I think what you are asking is stated in this, you train atemi, you use atemi. What is difficult to understand about that?
Nothing at all, but my questions is so simple a child can answer it. What are you doing to train atemi?
Lets try this out.
I'm a white belt, I ask you what I should do to practice my atemi. Are you going to tell me to practice awareness? What are you going to tell me?
If you tell me practice my awareness, I am going to then ask, what can I do to practice my awareness to improve my atemi?
Then you are sticking with the "it doesn't matter what you do, as long as you are mindful." I then submit that you are wasting your time training aikido. You already know you just need to be mindful, so why not use your time somewhere better spent? You are not learning anything that can't be learned working a spare job for cash, helping be a big brother or sister for kids in trouble communities, etc. You can do all that mindfully and be just as competent in self defense.
At this point you have basically told the white belt no useful information, he is not going to get better, be discouraged and quit. In the context of this conversation, you are not adding anything and are in no way allowing anyone to learn from or analyze your methods and comment.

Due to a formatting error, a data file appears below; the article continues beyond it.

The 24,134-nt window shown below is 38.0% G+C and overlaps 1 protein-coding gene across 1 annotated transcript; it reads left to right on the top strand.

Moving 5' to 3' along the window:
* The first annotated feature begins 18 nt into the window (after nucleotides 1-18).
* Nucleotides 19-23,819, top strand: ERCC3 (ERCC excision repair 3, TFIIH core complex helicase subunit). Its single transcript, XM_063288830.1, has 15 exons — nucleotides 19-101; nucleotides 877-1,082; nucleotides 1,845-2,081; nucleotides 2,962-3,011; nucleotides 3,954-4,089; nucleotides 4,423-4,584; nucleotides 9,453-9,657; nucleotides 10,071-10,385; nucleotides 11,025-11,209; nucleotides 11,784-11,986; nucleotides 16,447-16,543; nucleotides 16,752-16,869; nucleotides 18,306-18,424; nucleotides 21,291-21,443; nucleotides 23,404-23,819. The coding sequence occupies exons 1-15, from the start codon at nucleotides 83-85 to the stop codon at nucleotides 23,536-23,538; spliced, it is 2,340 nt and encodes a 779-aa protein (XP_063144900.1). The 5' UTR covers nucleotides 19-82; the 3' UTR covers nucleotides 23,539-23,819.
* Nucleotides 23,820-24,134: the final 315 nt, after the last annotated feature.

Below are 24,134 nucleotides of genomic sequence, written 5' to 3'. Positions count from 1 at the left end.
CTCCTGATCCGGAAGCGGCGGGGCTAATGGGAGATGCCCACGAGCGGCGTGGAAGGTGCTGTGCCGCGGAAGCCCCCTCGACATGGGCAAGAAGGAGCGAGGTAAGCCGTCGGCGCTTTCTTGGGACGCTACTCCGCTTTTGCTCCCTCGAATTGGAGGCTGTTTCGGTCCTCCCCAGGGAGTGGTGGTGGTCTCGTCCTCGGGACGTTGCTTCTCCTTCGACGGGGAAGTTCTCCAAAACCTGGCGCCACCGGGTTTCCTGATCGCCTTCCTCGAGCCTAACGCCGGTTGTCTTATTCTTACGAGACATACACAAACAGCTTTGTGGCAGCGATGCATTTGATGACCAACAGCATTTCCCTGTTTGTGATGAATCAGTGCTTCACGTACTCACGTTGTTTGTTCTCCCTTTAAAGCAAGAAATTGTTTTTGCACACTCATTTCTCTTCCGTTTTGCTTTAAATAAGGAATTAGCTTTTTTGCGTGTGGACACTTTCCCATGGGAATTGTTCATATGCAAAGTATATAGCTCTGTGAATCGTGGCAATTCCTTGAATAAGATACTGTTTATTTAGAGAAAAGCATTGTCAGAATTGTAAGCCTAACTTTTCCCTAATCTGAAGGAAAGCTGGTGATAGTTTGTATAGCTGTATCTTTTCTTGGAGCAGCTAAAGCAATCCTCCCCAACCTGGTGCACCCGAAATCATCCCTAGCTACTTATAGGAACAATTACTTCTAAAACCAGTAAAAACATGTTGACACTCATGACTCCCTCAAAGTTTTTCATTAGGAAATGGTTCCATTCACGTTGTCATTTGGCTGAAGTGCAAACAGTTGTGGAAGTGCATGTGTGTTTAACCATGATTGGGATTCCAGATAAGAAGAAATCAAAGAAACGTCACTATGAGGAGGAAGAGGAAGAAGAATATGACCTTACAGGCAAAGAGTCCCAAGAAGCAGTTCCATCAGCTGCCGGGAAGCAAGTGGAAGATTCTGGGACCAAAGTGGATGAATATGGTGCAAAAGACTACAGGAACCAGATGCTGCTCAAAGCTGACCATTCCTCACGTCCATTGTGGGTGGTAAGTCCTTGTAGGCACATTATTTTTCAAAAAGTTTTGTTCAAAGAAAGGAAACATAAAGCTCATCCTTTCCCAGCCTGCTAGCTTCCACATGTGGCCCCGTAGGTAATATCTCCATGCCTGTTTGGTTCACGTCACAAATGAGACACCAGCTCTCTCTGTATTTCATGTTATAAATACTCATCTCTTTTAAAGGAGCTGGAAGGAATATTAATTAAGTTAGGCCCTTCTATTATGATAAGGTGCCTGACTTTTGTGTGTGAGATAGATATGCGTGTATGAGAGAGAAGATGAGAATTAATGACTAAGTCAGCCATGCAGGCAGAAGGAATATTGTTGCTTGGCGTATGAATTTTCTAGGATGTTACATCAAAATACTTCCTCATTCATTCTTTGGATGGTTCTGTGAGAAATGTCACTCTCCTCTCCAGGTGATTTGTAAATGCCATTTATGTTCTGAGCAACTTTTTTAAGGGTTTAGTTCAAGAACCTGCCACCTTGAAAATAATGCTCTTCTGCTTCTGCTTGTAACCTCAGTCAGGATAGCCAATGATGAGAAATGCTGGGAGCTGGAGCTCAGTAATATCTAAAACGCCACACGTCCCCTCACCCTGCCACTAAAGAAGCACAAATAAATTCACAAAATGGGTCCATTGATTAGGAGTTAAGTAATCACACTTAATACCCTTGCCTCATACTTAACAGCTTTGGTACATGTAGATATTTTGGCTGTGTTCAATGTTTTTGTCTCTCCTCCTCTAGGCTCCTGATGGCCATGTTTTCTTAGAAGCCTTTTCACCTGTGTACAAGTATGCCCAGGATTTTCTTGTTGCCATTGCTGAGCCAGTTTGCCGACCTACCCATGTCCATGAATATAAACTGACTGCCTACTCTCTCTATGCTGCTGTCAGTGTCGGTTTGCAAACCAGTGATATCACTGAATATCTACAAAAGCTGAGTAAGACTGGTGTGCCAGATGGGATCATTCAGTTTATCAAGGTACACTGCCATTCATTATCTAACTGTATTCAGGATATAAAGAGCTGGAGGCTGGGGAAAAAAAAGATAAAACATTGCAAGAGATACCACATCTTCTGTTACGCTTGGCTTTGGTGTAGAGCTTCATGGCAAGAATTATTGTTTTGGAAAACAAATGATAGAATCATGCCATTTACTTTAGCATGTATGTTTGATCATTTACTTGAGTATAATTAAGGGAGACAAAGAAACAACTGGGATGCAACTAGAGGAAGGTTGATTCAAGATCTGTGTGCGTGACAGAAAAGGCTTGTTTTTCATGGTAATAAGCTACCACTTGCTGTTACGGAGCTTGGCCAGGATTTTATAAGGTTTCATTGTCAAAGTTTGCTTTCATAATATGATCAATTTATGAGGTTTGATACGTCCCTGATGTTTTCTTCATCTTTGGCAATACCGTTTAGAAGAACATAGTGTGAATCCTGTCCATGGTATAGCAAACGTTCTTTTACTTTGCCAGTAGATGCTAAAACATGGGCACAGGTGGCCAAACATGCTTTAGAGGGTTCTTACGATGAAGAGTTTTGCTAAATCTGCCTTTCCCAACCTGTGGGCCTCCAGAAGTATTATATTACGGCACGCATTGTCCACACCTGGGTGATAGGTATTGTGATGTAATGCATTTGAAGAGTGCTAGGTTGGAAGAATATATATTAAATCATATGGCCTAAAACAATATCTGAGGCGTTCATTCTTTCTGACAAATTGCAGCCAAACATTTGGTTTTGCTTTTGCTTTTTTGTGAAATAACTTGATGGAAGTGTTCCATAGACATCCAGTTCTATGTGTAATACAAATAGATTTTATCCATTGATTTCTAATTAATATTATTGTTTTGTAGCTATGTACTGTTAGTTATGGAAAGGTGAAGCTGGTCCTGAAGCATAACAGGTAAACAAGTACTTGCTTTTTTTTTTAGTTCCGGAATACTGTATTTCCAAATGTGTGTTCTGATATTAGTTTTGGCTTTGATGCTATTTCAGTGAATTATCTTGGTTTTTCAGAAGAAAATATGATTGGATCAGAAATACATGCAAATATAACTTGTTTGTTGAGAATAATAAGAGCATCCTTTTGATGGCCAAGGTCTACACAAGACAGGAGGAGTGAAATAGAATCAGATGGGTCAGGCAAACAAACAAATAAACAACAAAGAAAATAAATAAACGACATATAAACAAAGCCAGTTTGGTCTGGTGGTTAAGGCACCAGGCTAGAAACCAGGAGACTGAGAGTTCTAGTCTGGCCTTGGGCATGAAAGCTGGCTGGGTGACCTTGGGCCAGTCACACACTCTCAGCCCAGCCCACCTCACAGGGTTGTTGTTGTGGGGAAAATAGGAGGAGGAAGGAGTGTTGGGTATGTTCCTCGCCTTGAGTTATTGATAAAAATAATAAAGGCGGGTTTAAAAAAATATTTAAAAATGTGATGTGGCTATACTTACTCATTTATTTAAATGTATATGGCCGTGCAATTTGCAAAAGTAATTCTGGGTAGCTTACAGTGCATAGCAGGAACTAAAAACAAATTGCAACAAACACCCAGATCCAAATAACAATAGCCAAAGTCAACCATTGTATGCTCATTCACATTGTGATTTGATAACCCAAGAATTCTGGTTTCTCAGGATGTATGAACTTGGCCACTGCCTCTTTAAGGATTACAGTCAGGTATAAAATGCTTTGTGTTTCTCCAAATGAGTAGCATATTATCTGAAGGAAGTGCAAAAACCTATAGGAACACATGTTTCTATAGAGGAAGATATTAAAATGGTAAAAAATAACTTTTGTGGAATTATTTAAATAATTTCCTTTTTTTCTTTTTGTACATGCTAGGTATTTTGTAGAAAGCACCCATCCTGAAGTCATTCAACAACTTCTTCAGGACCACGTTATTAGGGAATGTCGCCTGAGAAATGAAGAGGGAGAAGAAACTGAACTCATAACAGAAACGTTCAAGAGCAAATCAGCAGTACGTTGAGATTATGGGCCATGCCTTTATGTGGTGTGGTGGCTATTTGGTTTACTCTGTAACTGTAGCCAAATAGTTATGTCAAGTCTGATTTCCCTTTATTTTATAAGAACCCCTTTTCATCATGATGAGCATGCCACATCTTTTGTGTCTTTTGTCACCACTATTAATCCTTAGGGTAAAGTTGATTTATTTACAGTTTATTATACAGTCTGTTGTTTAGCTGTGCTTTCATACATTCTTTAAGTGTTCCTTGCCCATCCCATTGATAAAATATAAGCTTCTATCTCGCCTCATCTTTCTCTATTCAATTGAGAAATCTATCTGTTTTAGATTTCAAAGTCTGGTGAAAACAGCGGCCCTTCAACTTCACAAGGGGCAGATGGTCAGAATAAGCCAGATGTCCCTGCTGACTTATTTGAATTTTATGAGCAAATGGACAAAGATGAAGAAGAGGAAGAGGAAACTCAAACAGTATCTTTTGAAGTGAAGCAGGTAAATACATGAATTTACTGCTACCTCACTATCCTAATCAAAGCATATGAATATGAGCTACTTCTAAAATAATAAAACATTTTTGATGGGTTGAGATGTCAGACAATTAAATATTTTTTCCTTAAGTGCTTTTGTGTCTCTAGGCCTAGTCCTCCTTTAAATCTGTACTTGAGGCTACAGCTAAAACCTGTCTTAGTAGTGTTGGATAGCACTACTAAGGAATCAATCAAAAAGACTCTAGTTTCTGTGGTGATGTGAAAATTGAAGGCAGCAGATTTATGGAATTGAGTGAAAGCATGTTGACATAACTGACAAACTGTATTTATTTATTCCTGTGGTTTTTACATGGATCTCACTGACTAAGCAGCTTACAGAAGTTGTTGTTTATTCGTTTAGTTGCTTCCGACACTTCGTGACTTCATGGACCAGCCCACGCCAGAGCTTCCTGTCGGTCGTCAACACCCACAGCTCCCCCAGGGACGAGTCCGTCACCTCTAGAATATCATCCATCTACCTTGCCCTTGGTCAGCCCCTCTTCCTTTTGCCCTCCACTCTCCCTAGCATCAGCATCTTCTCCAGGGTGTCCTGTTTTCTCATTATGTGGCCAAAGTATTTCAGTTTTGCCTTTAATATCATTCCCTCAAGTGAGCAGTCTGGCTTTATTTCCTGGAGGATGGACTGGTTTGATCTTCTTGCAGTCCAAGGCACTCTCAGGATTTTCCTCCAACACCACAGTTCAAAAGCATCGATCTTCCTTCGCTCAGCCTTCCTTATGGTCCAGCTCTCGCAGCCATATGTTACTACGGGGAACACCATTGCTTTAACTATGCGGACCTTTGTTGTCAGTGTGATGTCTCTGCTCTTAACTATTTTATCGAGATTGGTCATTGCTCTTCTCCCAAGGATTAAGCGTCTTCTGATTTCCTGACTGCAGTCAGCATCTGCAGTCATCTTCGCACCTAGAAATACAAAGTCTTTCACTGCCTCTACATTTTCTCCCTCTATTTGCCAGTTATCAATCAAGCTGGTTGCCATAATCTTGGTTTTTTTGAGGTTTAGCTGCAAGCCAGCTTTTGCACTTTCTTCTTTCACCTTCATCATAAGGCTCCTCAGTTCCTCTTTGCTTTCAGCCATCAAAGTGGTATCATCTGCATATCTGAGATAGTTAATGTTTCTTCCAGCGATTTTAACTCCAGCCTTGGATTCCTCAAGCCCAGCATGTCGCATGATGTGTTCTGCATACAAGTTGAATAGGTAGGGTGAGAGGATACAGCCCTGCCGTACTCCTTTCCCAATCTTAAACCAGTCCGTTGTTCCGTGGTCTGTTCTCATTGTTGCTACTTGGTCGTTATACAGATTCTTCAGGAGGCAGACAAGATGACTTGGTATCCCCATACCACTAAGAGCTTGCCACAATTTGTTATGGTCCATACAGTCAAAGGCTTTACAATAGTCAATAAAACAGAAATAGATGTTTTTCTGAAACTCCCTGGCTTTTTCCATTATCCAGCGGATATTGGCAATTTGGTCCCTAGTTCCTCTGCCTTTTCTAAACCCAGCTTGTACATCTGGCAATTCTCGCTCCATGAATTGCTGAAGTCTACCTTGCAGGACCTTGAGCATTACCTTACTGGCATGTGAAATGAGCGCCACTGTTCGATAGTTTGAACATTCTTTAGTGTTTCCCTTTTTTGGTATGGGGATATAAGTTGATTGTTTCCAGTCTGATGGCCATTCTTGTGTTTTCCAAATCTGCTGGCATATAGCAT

The core question is, what methods and drills are you doing while you are mindful which improves your direct ability to punch a person in the face when he is trying to hurt you? Without an answer, I can only assume nothing. Which leads me to assume you are making an uniformed statement based on the stories of a long dead man.
Like I said, I will go to the ground with the grappler, because I can hit him, but my awareness is not good enough to make sure I hit the "button" first time every time. I do believe that with consistent hard mindful training that you can develop the awareness required to do this.
Again, what kind of consistent mindful training? Are you really saying playing chess, painting, walking the dog, jumping jacks, will improve your chances at hitting the button?
However, you have posed a new question with this. How long do you expect it to take to reach this level? Is this time well spent if your goal is being able to defend against a grappler? Are more direct methods of defense against a grappler (such as bjj, judo, etc) not going to foster the same awareness? If the answer is no, then what do you think is missing from their training? What would you add to improve their training, or is it hopeless and can only be done in an aikido practice? Which leads back to the first question, what are you doing when you train?